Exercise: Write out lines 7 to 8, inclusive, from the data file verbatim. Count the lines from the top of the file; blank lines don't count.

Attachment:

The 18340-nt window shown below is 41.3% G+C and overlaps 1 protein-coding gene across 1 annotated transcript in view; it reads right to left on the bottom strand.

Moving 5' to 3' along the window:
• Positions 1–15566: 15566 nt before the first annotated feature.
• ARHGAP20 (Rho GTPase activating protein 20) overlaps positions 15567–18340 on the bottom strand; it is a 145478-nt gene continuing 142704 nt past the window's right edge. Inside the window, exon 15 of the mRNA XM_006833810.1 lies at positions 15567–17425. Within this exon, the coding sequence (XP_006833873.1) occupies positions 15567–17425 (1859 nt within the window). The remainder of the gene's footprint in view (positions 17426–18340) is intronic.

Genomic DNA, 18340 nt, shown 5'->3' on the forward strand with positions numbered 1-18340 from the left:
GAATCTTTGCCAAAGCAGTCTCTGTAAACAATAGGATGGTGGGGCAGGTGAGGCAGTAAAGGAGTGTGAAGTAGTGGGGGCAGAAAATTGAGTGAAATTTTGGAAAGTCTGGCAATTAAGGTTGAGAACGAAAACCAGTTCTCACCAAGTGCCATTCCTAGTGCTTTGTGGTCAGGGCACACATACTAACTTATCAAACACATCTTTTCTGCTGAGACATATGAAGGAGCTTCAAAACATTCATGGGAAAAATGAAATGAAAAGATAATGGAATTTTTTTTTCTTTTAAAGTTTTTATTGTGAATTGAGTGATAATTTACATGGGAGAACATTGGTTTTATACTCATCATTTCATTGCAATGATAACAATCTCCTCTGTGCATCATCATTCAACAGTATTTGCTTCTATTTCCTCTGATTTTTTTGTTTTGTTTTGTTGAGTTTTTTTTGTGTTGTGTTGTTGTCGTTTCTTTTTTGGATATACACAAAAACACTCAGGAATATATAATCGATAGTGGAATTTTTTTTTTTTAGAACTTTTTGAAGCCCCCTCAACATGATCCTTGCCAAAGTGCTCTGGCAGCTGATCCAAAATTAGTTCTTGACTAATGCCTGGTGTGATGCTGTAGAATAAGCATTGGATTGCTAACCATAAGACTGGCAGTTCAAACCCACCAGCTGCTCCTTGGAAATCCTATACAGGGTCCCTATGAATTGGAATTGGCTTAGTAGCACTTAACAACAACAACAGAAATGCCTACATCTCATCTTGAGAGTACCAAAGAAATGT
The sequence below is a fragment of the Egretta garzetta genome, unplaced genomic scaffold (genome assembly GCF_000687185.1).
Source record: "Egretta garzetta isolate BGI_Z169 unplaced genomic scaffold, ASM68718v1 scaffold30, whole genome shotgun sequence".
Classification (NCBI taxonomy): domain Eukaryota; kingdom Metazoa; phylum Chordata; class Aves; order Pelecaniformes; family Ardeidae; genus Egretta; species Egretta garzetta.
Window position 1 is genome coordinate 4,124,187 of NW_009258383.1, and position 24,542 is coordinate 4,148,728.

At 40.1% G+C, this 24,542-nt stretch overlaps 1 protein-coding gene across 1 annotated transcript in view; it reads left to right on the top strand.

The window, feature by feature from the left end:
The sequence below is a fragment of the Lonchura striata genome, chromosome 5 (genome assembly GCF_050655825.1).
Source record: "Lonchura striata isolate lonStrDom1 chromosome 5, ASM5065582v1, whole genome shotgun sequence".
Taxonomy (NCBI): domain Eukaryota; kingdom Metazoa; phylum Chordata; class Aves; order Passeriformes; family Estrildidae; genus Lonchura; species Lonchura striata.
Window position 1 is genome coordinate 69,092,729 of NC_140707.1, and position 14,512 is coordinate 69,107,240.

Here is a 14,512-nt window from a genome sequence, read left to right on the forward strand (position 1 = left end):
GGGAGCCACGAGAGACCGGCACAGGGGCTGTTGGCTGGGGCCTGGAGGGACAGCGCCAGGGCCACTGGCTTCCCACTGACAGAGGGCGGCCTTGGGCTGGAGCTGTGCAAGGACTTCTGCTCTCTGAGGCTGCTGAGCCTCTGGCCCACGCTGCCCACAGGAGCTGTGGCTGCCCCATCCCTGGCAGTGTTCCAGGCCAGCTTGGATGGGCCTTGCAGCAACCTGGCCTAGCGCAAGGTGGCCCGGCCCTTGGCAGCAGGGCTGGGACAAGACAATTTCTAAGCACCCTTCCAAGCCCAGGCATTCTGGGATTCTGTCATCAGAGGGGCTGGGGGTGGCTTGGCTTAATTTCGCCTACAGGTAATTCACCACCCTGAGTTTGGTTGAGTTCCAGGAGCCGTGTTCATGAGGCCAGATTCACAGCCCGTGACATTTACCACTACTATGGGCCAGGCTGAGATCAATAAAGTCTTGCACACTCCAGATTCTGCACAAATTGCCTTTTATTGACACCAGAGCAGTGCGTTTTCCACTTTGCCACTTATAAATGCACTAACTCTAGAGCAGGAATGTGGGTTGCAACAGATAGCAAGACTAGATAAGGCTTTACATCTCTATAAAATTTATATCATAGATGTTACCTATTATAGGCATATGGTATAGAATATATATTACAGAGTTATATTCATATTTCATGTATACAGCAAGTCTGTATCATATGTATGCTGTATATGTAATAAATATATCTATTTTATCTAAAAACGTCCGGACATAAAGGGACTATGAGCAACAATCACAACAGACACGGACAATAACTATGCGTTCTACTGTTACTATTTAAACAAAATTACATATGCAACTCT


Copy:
The sequence below is a fragment of the Egretta garzetta genome, unplaced genomic scaffold (genome assembly GCF_000687185.1).
Source record: "Egretta garzetta isolate BGI_Z169 unplaced genomic scaffold, ASM68718v1 scaffold30, whole genome shotgun sequence".